For Urenco’s business to continue uninterrupted after the U.K. leaves the EU, negotiators will have to seal new agreements with governments around the world setting out the new regulatory system Britain will follow after it leaves Euratom……..

Companies like Urenco face a potentially “high impact” from Brexit, Moody’s Investors Service wrote in a May 22 note saying that the overall credit impact from leaving the EU will be modest. Urenco, which has 2.1 billion pounds ($2.6 billion) of outstanding debt is rated Baa1, two grades above junk by Moody’s……



March 27, 2017 Posted by | politics international, safety, UK | Leave a comment

Britain’s Office for Nuclear Regulation (ONR) sounds alarm over doctored papers & security breaches at French nuclear parts supplier

UK watchdog sounds alarm over doctored papers & security breaches at French nuclear parts supplier,  25 Mar, 2017 

The ONR report, obtained under a Freedom of Information request and seen by Reuters, gives details on the December 16 visit by an international monitoring team to a French Creusot forge, operated by the country’s state-owned nuclear supplier Areva.

In the report, the UK watchdog warned that safety procedures at Creusot were far below the required standards for a key nuclear equipment supplier. That, they said, could lead to severe consequences for EDF’s [the largest energy company in France] Hinkley Point nuclear project currently under construction in southwest Britain, which is set to receive forgings from Creusot.

“ONR should consider the adequacy of EDF’s… oversight and assurance arrangements for Areva as a key supplier to Hinkley Point, given the performance shortfalls at Creusot Forge and the associated risks to [nuclear] components manufacture,” the regulator said, as cited by Reuters.

Among the breaches was the continued use of correction fluid on documents at the foundry, despite an earlier ban.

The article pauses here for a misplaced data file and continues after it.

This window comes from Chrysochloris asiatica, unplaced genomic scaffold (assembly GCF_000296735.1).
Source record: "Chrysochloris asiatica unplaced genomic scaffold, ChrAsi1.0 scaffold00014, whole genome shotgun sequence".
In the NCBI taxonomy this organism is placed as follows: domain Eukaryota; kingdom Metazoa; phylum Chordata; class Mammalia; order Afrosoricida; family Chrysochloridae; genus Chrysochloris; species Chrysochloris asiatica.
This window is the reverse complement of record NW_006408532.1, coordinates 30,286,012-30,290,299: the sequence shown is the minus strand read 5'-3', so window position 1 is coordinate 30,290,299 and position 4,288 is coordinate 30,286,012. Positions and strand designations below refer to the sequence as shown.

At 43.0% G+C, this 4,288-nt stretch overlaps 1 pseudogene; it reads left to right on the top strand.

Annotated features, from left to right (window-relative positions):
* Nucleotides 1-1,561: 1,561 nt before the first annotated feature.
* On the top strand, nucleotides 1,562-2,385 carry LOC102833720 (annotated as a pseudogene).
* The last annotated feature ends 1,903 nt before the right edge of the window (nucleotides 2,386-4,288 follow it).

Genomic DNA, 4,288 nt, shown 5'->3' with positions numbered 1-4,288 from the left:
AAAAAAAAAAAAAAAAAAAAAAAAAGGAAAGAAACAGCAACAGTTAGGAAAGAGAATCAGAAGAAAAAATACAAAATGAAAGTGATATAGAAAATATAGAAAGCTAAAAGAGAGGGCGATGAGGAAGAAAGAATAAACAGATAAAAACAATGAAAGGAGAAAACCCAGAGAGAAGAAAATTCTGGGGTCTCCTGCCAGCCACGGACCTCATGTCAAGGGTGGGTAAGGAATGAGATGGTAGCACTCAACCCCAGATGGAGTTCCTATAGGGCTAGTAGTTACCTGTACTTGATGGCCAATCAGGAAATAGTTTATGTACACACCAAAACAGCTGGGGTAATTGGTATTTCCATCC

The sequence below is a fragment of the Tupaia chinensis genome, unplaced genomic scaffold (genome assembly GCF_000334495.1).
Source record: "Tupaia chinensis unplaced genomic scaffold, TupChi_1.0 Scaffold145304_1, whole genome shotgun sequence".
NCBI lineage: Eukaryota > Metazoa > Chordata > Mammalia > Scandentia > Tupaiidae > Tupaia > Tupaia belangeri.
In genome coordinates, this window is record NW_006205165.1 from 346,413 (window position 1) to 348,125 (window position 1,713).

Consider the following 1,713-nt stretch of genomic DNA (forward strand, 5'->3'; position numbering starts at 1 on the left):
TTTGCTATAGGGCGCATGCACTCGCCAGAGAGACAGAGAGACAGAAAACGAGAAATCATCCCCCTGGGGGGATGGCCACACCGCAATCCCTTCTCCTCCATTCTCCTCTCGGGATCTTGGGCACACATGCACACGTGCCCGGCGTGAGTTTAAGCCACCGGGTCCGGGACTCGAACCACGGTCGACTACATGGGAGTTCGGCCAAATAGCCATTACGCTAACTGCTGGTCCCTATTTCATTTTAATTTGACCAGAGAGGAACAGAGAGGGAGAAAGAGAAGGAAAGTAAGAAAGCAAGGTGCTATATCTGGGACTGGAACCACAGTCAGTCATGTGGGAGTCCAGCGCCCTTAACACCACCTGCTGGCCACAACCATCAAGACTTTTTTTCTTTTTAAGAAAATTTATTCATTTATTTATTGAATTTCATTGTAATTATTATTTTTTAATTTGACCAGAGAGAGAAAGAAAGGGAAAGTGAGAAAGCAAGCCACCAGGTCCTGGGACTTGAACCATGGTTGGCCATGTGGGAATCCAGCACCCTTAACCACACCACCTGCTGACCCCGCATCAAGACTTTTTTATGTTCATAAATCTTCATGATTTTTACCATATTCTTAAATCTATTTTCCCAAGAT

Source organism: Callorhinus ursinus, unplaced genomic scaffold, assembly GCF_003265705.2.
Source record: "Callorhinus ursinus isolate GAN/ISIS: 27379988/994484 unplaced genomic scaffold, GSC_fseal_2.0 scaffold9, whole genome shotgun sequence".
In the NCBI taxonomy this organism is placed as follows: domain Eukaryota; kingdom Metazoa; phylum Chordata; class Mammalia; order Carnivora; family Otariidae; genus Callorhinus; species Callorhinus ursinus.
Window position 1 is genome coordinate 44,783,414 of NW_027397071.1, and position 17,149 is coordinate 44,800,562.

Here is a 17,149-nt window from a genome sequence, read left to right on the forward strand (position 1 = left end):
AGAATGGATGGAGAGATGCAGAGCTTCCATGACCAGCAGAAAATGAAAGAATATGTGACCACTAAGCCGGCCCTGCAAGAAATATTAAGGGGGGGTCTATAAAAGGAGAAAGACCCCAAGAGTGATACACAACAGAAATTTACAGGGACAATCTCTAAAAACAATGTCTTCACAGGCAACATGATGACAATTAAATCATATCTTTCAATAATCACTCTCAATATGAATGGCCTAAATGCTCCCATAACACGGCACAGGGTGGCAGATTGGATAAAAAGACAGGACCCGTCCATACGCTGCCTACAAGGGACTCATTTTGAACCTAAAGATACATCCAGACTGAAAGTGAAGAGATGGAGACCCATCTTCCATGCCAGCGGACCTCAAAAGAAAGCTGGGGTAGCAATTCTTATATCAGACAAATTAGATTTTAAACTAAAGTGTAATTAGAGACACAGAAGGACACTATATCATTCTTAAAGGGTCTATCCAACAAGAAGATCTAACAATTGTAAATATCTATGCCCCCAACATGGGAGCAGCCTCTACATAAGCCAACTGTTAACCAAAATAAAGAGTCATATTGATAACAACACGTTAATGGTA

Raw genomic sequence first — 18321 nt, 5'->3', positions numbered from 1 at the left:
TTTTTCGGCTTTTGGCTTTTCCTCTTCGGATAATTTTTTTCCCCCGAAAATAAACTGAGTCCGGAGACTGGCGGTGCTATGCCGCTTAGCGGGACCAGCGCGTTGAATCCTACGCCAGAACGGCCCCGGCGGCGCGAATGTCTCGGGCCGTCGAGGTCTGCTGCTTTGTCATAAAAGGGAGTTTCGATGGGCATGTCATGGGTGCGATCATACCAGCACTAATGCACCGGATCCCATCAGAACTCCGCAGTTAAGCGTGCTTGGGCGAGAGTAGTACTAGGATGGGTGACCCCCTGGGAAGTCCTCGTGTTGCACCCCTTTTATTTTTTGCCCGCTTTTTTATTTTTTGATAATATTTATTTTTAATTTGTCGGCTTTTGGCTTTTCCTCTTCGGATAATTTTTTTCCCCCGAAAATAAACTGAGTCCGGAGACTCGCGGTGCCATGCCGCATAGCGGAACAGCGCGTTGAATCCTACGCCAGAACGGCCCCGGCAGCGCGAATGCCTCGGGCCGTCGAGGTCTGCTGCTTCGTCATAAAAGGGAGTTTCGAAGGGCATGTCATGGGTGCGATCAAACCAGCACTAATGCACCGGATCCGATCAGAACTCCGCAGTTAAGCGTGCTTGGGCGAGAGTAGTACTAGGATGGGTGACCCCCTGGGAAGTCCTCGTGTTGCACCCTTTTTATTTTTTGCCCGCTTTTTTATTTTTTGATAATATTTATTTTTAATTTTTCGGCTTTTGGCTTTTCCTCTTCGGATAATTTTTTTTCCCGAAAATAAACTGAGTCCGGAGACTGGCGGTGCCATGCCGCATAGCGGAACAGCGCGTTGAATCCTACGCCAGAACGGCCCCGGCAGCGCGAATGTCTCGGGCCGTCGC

The ONR report also inquired into why internal inspections and audits carried out in past decades at Creusor Forge had not discovered and dealt with any of the falsification activities.

Following the December findings, two EDF nuclear reactors were stopped for months, utilities worldwide started reviewing Areva-made parts, and Paris launched a probe into the suspected falsification of documents.

The inspection of the troubled facility was carried out last year by an international team from France, Canada, the US, China, Finland, and Britain…….

March 27, 2017 Posted by | safety, UK | Leave a comment

Ireland demands to be consulted on potential effects of nuclear power station on England’s west coast

Ireland issues powerful demand to have say on UK nuclear plant, Sunday Times, Environment minister Denis Naughten has asked the UK to consult Ireland on the potential effects of a nuclear power station on England’s west coast, 250km from Rosslare.

The Irish government has stopped short of calling for a full environmental impact assessment (EIA) of Hinkley Point C, the first new nuclear station in the UK in more than 20 years, however. Were such a study held, the Irish public could comment on the plans.

The environment department said it was a “matter for the UK to decide” whether work on Hinkley C should be put on hold while potentially affected countries such as Ireland are consulted, as recommended by a United Nations committee.

The UK has been criticised at the UN for not consulting neighbouring countries…

March 27, 2017 Posted by | environment, UK | Leave a comment

As Toshiba’s $500m nuclear bankruptcy looms, Brtitain’s Moorside project looks doubtful

Fears for Moorside as Toshiba ‘lining up’ $500m bankruptcy backstop for Westinghouse nuclear arm,Telegraph UK  21 MARCH 2017 Fears that Toshiba’s struggling nuclear business Westinghouse could be on the brink of going under have been reignited following reports that it is lining up a US bankruptcy protection finance package.

The company is reportedly reviewing proposals from financial institutions and investment firms for a so-called debtor-in-possession loan to keep the company afloat while it undertakes a bankruptcy process.

According to Reuters, people familiar with the matter have said the loan is likely to be over $500m to enable the heavily indebted company to pay employees and complete the work on four nuclear power plants in the US. The projects are the first nuclear reactors to be built in the US for thirty years, but heavy delays have saddled Toshiba with writedowns of 712.5bn yen (£5bn).

The sources warned that the talks are at an early stage and that no final decision has been made to wind down the company. A UK spokesman for the company was not immediately able to comment.

A potential bankruptcy procedure raises serious questions over the future of a key £10bn nuclear project which plans to use the AP1000 nuclear reactor designed by Westinghouse.

Toshiba is a 60pc shareholder in the NuGeneration consortium, which plans to develop the Moorside project alongside France’s Engie, formerly known as GDF Suez.An early exit from Toshiba could heavily delay the start up of the 3.2GW Moorside project while NuGen scrambles to find new investment and approve a new nuclear reactor design to use in the project……